How Metallica Returned To Glory With Death Magnetic
By Sam Valorose
April 11, 2018
10 years ago, Metallica’s long road to redemption paid off and they reclaimed their throne as the kings of heavy metal with the release of their ninth studio album, Death Magnetic. After a series of albums aimed at expanding their sound were considered overall failures to both fans and critics, including 2003's massive disappointment St. Anger, the California thrash legends went back to the drawing board to recapture the essence of what made them so great in the first place. Embracing their roots, Death Magnetic was a giant leap in the right direction and while not perfect, it set them on course to release the monumental ...Hardwired To Self-Destruct in 2016.
iHeartRadio is celebrating legendary albums turning 10 years old this week, and to commemorate Death Magnetic’s 10th-anniversary, Full Metal Jackie is spinning more Metallica on her iHeartRadio station. Listen here.
Metallica had a seemingly perfect record throughout the '80s and set the blueprint for heavy metal with their first four records. The riffs got bigger, the drums got faster, and the execution more precise as the band released the attitude-fueled Kill 'em All, the epic Ride The Lightning and Master of Puppets, and the prog-infused ...And Justice For All. They took a huge gamble with their 1991 self-titled album. Opting for more commercial ballads instead of the headbang-inducing D-beat thrash of their prior releases, they allowed the songs to breathe. Metallica abandoned their hordes of adoring, pockmarked metalheads for millions of new mainstream fans, cementing their place as the biggest band in the world.
Five years later is when the downward spiral began. Cutting their hair and getting a complete makeover, Metallica entered the hard rock hall of shame with the releases of Load and ReLoad. The Southern rock-inspired songs held their thrash roots at arm's length, chugging along at half speed. The public opinion on the band was at an all-time low when their legal against Napster made the multi-millionaires seem more and more out of touch with their blue-collar image and fanbase of yesteryears. To make matters worse, the documentary Some Kind of Monster pulled the curtain back a little too far, making the rock stars seem like immature, egotistical children. It all culminated with the release of 2003's St. Anger, a misfire on all accounts. What had intended to recapture their aggressive garage-space youth ending up being a bizarrely mixed, forced, and lazily written mess.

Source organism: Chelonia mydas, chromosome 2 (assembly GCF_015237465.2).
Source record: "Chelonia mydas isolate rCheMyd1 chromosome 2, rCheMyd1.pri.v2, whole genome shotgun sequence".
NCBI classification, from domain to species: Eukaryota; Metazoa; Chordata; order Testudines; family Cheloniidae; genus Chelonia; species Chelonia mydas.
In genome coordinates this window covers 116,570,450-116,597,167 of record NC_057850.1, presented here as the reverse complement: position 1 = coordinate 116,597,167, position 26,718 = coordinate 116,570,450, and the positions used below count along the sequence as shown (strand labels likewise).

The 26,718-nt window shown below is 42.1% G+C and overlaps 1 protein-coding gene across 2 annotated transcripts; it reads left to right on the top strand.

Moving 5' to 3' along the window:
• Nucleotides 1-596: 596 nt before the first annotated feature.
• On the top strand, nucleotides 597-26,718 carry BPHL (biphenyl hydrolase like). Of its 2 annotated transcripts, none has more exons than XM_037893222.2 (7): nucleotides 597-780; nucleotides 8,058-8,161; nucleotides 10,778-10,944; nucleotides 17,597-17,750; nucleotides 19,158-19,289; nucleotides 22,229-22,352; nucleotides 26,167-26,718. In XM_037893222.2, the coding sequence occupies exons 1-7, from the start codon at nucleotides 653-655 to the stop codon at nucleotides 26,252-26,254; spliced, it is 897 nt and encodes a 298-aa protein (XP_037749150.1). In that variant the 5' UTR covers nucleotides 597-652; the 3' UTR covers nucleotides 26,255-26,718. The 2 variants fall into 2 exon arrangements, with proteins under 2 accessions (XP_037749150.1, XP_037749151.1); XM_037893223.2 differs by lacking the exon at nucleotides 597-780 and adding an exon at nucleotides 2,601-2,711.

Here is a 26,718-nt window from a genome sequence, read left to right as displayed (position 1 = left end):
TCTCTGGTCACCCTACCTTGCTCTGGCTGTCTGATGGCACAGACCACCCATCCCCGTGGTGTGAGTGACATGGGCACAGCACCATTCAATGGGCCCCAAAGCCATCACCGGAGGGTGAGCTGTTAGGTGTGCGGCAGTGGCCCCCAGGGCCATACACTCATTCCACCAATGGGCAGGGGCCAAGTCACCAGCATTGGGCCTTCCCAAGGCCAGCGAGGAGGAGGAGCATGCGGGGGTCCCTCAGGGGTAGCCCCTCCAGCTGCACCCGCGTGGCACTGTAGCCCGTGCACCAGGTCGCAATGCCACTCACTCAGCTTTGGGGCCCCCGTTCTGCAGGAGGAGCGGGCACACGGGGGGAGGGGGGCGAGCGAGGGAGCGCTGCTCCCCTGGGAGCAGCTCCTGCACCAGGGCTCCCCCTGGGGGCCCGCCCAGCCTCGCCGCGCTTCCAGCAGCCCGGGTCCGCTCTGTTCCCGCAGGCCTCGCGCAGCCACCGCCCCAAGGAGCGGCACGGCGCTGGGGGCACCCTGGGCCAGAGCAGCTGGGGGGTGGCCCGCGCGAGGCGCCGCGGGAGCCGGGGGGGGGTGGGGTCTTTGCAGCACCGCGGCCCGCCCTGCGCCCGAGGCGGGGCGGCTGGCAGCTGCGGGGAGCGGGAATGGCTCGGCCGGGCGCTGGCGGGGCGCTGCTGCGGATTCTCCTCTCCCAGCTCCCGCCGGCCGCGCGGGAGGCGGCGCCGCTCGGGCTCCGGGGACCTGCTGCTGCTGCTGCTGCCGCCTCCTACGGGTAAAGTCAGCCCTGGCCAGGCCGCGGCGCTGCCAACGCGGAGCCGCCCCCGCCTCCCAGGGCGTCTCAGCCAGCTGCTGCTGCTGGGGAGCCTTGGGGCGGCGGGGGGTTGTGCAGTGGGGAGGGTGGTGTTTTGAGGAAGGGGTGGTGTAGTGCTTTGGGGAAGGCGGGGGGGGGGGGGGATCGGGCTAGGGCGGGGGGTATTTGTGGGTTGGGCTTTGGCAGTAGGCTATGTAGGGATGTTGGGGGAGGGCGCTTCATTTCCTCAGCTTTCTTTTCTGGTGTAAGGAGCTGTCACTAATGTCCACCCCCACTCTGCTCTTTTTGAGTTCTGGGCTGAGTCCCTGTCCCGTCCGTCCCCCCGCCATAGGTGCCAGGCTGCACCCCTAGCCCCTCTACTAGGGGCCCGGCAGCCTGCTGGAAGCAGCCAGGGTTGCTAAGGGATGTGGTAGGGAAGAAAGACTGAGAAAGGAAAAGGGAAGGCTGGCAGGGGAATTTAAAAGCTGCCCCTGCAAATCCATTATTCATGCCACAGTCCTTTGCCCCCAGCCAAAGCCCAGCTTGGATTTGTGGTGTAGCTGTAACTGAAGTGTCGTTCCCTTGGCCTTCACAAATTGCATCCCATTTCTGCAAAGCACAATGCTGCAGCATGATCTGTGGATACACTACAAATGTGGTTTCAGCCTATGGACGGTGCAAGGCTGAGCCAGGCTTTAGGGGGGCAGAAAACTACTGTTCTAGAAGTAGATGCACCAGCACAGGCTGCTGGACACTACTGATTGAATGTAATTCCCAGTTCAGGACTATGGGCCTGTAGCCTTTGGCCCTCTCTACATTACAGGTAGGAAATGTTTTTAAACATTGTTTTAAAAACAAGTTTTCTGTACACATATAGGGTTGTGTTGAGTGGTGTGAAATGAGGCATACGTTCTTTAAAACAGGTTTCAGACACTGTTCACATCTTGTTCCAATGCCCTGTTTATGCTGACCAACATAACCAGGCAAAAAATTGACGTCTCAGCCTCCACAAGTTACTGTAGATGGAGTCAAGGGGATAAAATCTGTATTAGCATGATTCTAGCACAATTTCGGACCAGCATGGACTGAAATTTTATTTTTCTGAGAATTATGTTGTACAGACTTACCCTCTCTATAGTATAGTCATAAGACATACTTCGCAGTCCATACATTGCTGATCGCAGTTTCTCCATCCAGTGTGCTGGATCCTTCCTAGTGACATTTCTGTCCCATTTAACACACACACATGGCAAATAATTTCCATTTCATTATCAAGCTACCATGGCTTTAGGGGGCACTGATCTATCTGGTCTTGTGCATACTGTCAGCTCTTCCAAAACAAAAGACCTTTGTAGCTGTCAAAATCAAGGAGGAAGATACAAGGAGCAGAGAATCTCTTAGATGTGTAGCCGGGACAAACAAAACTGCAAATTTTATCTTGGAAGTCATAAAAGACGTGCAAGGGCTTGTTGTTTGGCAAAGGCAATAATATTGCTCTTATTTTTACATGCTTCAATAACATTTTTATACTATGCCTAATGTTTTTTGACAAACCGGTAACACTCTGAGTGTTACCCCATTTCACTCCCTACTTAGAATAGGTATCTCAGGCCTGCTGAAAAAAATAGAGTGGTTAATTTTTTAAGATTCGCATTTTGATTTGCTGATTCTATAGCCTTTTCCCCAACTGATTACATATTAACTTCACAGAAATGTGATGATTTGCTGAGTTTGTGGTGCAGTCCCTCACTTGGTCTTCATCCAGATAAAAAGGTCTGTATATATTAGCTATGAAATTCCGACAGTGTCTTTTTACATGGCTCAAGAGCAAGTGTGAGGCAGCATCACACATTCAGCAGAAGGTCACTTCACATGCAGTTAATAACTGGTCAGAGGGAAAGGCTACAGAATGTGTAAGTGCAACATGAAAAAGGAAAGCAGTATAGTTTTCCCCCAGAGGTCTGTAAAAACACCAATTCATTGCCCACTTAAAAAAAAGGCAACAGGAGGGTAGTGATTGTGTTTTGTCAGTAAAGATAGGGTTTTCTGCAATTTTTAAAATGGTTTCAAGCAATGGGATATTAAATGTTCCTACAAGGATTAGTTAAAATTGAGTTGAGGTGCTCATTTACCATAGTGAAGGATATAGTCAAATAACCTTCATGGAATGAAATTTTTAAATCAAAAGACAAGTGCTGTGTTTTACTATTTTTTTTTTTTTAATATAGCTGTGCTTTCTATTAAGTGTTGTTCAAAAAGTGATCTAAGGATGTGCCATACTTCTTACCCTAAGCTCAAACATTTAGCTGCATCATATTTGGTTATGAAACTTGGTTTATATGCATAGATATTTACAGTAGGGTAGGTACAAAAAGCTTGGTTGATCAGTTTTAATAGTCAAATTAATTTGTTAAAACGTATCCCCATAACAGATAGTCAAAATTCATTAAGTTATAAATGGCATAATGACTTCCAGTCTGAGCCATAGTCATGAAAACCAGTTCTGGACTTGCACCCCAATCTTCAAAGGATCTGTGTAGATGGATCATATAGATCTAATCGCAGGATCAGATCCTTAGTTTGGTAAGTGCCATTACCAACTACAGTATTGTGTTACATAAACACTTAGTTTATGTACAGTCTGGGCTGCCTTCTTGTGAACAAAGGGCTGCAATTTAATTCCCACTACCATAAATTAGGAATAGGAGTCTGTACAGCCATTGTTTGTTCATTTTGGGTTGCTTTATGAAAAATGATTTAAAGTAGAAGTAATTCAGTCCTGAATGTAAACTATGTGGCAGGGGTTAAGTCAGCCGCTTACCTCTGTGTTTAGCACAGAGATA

While the band could have continued to tour off their first five albums, Metallica felt the need to redeem themselves for their "lost decade." Producer Bob Rock was out of the picture and producer Rick Rubin was given the task to reclaim their glory. He challenged the band to write the unwritten half of Master of Puppets, a seemingly impossible task that the group faced head-on. The songs on Death Magnetic broke out of their typical structures and aimed for more ambitious, longer tracks that featured numerous tempo changes. And guitar solos were back! Kirk Hammett's blistering guitar work was all over Death Magnetic, a proper return after the bare-bones St. Anger.
With new bassist Robert Trujillo onboard, they combined their older, aggressive attitude with what they learned from branching out into other rock genres in the past 10 years, creating a refined yet raw experience. What could have felt like a mid-life crisis desperately trying to recapture their youth, instead proved that Metallica was a master at their craft.
The album was both a commercial and critical success. It marked their fifth consecutive commercial album to hit number one on the US Billboard 200 and made them the only band to do so. Rolling Stone said in their review, "St. Anger was a misguided attempt to recapture the band's mojo by sounding 'raw' — but Death Magnetic manages to sound huge, polished and tough." It was included on the 50 Best Albums list for 2008 in TIME, Revolver, Rolling Stone, Kerrang! and more.
Death Magnetic served as a precursor 2016’s incredible ...Hardwired To Self-Destruct, setting the band on the track for rock n' roll redemption. On "Broken, Beat, and Scared," the band chants in unison, "What don't kill ya, make ya more strong" - a true testament to Metallica's glorious return to heavy metal greatness after years of missteps and mistakes.